Kuppai Matters: This Chennai festival is teaching people to care about waste disposal

The thiruvizha was held in a public park, where several stalls were set up on topics ranging from making compost at home to cloth pads.
Kuppai Matters: This Chennai festival is teaching people to care about waste disposal
Kuppai Matters: This Chennai festival is teaching people to care about waste disposal
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For most of us, waste management is someone else’s problem. We pass the buck on without a second thought, unmindful of the growing piles of waste in front of us.

Kuppai Matters (KM), an initiative by the Citizen Consumer and Civic Action Group (CAG), that came into existence in October 2017, has been putting together Kuppai Thiruvizhas and other solid waste-management programmes in the city to sensitise its citizens about the need to responsibly dispose waste.

KM is an alliance with 18 other organisations such as Urban Design Collective, Arappor Iyakkam, Pennurimai Iyakkam, Vettiver Collective, Chennai Trekking Club, etc.

Despite the Swachh Bharat Mission being launched on a war footing, it has largely failed to challenge the status quo. There is still no effective waste management system in place and manual scavenging deaths are still common.

Sixteen years after it introduced the Municipal Solid Wastes (Management and Handling) Rules, 2000, the Centre notified the new Solid Waste Management Rules. The new act came into force in 2016.

Kripa Ramachandran, researcher in the urban governance team of CAG, says that though it has been mandated that producers of bulk waste should adhere to a specific set of requirements within a year, the new rules fail to mention what could be the repercussions if these guidelines aren’t followed.

“How do we make sure then that the rules are enforced?” she asks.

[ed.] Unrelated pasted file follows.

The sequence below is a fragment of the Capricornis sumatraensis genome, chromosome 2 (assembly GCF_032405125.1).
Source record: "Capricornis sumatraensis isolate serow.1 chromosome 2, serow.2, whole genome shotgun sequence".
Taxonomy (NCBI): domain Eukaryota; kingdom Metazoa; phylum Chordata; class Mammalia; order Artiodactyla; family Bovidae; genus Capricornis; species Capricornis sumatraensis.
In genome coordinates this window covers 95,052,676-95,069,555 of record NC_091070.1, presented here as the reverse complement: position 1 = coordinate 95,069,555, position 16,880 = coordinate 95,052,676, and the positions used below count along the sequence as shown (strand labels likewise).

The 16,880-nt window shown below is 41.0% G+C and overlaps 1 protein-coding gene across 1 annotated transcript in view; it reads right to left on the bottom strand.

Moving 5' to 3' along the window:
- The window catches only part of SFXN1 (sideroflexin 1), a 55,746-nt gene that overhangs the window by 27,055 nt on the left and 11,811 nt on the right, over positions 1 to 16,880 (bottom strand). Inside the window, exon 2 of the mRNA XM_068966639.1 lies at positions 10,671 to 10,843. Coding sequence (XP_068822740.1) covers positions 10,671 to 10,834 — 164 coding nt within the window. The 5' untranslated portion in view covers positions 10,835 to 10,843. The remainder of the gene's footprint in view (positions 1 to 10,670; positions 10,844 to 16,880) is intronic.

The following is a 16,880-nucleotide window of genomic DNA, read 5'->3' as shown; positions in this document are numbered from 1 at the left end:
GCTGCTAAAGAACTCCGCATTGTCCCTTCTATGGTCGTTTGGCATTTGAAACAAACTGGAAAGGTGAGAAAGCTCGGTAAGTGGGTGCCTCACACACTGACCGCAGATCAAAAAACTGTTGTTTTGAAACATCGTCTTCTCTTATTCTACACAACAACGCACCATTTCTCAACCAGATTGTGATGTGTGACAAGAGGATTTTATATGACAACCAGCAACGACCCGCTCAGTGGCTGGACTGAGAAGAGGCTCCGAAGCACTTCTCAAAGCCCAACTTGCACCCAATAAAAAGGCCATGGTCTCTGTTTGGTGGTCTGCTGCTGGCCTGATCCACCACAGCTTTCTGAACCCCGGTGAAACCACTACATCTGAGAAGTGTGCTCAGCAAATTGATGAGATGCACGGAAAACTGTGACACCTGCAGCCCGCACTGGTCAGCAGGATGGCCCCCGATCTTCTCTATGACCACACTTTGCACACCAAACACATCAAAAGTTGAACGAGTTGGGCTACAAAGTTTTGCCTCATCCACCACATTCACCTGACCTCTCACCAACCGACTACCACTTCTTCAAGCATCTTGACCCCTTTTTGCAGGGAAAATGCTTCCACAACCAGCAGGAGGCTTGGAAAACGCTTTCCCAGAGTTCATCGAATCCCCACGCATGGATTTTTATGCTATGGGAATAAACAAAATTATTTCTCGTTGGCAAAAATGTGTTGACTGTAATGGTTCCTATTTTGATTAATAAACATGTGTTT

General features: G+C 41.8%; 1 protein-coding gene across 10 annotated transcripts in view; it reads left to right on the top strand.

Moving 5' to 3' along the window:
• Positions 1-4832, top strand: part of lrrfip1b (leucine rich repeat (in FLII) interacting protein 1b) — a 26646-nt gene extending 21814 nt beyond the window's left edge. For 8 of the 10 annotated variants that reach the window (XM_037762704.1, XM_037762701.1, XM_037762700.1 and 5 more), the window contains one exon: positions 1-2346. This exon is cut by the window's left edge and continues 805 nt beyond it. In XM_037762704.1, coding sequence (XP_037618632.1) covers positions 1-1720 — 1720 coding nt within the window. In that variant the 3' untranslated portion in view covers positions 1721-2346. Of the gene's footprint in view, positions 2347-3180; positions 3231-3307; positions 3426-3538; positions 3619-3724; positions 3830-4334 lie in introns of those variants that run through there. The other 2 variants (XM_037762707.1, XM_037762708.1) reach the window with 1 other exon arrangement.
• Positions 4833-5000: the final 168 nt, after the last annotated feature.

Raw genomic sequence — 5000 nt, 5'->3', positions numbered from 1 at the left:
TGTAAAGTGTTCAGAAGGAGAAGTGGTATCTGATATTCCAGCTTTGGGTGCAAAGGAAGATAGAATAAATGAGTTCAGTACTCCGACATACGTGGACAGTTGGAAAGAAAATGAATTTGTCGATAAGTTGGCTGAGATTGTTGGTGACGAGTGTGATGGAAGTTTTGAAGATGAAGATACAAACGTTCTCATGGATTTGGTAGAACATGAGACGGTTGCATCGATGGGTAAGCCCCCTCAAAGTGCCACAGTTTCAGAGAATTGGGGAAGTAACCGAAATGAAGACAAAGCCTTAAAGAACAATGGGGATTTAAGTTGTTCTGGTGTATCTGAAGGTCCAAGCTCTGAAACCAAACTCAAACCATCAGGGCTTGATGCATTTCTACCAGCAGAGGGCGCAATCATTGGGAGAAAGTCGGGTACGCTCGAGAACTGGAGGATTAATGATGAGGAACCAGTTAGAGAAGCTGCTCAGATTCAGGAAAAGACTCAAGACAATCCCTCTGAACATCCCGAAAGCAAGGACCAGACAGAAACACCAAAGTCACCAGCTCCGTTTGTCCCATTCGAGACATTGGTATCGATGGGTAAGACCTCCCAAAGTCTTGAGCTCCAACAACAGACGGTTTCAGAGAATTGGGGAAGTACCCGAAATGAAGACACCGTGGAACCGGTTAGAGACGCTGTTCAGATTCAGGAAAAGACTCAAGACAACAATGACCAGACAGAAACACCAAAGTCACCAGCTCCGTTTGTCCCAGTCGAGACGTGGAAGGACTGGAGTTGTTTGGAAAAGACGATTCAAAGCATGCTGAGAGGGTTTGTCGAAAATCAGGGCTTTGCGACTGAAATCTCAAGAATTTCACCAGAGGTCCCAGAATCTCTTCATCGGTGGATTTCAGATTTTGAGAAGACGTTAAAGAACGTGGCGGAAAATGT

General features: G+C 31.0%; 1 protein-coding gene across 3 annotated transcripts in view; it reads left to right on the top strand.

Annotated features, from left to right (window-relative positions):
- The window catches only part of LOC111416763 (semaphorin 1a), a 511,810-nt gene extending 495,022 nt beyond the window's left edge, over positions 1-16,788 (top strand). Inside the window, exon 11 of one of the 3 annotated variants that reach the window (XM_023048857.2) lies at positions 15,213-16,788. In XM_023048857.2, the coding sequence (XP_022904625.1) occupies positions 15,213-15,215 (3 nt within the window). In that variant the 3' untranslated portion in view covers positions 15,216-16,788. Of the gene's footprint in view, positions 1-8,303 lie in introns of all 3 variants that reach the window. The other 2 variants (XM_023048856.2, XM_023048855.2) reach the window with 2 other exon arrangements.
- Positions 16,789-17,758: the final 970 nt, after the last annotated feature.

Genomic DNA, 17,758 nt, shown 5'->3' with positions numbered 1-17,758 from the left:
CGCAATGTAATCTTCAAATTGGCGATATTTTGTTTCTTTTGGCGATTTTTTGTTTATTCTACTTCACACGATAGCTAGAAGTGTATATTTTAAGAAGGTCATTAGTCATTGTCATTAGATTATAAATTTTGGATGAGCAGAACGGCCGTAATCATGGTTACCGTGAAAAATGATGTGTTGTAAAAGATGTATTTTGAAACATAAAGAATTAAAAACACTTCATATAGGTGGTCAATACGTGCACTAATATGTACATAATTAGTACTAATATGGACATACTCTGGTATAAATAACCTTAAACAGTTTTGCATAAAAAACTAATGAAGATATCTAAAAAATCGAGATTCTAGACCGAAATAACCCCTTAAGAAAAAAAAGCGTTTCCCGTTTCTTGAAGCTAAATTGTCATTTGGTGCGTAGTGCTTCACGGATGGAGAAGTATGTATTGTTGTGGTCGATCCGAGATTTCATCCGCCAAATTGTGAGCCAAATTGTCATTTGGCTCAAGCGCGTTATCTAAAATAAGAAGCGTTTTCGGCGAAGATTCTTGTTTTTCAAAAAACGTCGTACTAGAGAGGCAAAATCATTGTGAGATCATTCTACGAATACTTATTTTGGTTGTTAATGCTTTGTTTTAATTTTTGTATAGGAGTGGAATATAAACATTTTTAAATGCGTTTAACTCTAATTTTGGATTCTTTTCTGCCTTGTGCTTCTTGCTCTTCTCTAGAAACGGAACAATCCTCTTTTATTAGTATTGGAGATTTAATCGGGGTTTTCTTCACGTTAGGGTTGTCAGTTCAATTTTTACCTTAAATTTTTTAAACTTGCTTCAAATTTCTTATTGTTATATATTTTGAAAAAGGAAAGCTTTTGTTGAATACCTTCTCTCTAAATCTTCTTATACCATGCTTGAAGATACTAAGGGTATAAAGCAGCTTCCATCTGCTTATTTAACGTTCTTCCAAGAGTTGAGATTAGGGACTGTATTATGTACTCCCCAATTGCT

Kripa adds that Chennai has the highest per capita waste generation in the country. “In 2015, it was researched to be 750 gms/person/day, which is a huge number. So how do we address this problem?”

Hence, the idea of Kuppai Matters was to create a unified platform that could address solid waste-management issues in the city.

Photo Courtesy: Facebook/ Kuppai Matters

“We wanted to bring in a narrative shift from the usual waste disposal practises. While waste segregation at its source is just the beginning, we also wanted to make sure people understand that their waste generation can be brought down in itself,” says Kripa.

The thiruvuzha held in Nageshwara Rao Park in Mylapore on Sunday saw the active participation of people not just from around the neighbourhood but from other parts of the city as well.

The first thiruvizha was held in a private school in Anna Nagar last November.

“The very first time we held the thiruvizha, we were mistaken to be a private initiative. So we decided to conduct it only in public parks henceforth. So, ahead of the thiruvizha in Mylapore, we also had a radio campaign on Hello FM through which we were able to reach out to more people,” says Kripa.

The Mylapore edition of the thiruvizha saw a range of stalls explaining a variety of sustainable practices – from how to set up your own composting system at home to upcycled art.

There was also a booth that had people learning how to make their own cloth pads, mentored by Eco Femme. 

Kripa explains that merely moving waste from one place to another does not account for managing it. “So far, we follow centralised waste displacement. We take waste from all across the city and dump it either in Perungudi or Kodungaiyur. How does this help? What about the dignity and health of people who live in those areas?” she asks.

The team also holds weekly waste management clinics where they offer ideas on how to effectively manage waste in addition to providing guidance on what more can be done to handle waste.

The team is also working with a low-income community of about 300 houses in Greenways Road. Close to 150 houses have started composting at home as a result of KM’s efforts and the team is also eying a community waste management infrastructure in the area to encourage more people to participate. 

KM is also working on making waste management a participatory project. “The idea is to let the government know that people are prepared to handle waste management. The blame game has to stop,” says Kripa. 

The team is also working on creating a Citizen’s Blueprint – a knowledge bank of what’s available where. “Just like how Google Earth works, if people were able to find out about the nearest bio gas facility or composting pit, it would make solid waste management so much easier for everyone,” she adds.

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